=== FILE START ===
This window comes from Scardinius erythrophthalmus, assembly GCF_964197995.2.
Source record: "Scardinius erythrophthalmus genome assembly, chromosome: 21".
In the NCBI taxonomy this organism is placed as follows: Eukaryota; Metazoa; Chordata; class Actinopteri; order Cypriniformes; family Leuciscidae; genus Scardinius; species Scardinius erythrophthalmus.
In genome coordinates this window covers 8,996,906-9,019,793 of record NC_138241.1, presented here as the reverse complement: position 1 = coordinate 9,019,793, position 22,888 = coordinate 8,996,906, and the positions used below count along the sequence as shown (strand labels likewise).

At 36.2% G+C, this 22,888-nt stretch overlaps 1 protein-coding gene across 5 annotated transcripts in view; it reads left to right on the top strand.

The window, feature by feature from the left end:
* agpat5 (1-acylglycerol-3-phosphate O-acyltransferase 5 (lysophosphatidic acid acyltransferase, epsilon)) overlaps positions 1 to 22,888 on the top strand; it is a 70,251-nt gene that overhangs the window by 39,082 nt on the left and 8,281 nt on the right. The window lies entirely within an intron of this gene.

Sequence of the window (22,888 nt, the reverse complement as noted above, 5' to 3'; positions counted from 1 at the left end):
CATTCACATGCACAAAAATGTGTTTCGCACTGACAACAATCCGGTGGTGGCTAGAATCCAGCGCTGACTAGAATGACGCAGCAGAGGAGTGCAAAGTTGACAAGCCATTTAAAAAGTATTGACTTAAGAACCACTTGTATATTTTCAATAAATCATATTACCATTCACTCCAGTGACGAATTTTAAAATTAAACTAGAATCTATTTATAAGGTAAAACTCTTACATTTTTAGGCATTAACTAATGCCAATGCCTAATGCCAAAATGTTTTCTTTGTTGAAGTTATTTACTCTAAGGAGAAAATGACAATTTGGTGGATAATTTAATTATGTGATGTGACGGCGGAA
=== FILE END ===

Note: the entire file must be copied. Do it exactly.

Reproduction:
This window comes from Scardinius erythrophthalmus, assembly GCF_964197995.2.
Source record: "Scardinius erythrophthalmus genome assembly, chromosome: 21".
In the NCBI taxonomy this organism is placed as follows: Eukaryota; Metazoa; Chordata; class Actinopteri; order Cypriniformes; family Leuciscidae; genus Scardinius; species Scardinius erythrophthalmus.
In genome coordinates this window covers 8,996,906-9,019,793 of record NC_138241.1, presented here as the reverse complement: position 1 = coordinate 9,019,793, position 22,888 = coordinate 8,996,906, and the positions used below count along the sequence as shown (strand labels likewise).

At 36.2% G+C, this 22,888-nt stretch overlaps 1 protein-coding gene across 5 annotated transcripts in view; it reads left to right on the top strand.

The window, feature by feature from the left end:
* agpat5 (1-acylglycerol-3-phosphate O-acyltransferase 5 (lysophosphatidic acid acyltransferase, epsilon)) overlaps positions 1 to 22,888 on the top strand; it is a 70,251-nt gene that overhangs the window by 39,082 nt on the left and 8,281 nt on the right. The window lies entirely within an intron of this gene.

Sequence of the window (22,888 nt, the reverse complement as noted above, 5' to 3'; positions counted from 1 at the left end):
CATTCACATGCACAAAAATGTGTTTCGCACTGACAACAATCCGGTGGTGGCTAGAATCCAGCGCTGACTAGAATGACGCAGCAGAGGAGTGCAAAGTTGACAAGCCATTTAAAAAGTATTGACTTAAGAACCACTTGTATATTTTCAATAAATCATATTACCATTCACTCCAGTGACGAATTTTAAAATTAAACTAGAATCTATTTATAAGGTAAAACTCTTACATTTTTAGGCATTAACTAATGCCAATGCCTAATGCCAAAATGTTTTCTTTGTTGAAGTTATTTACTCTAAGGAGAAAATGACAATTTGGTGGATAATTTAATTATGTGATGTGACGGCGGAA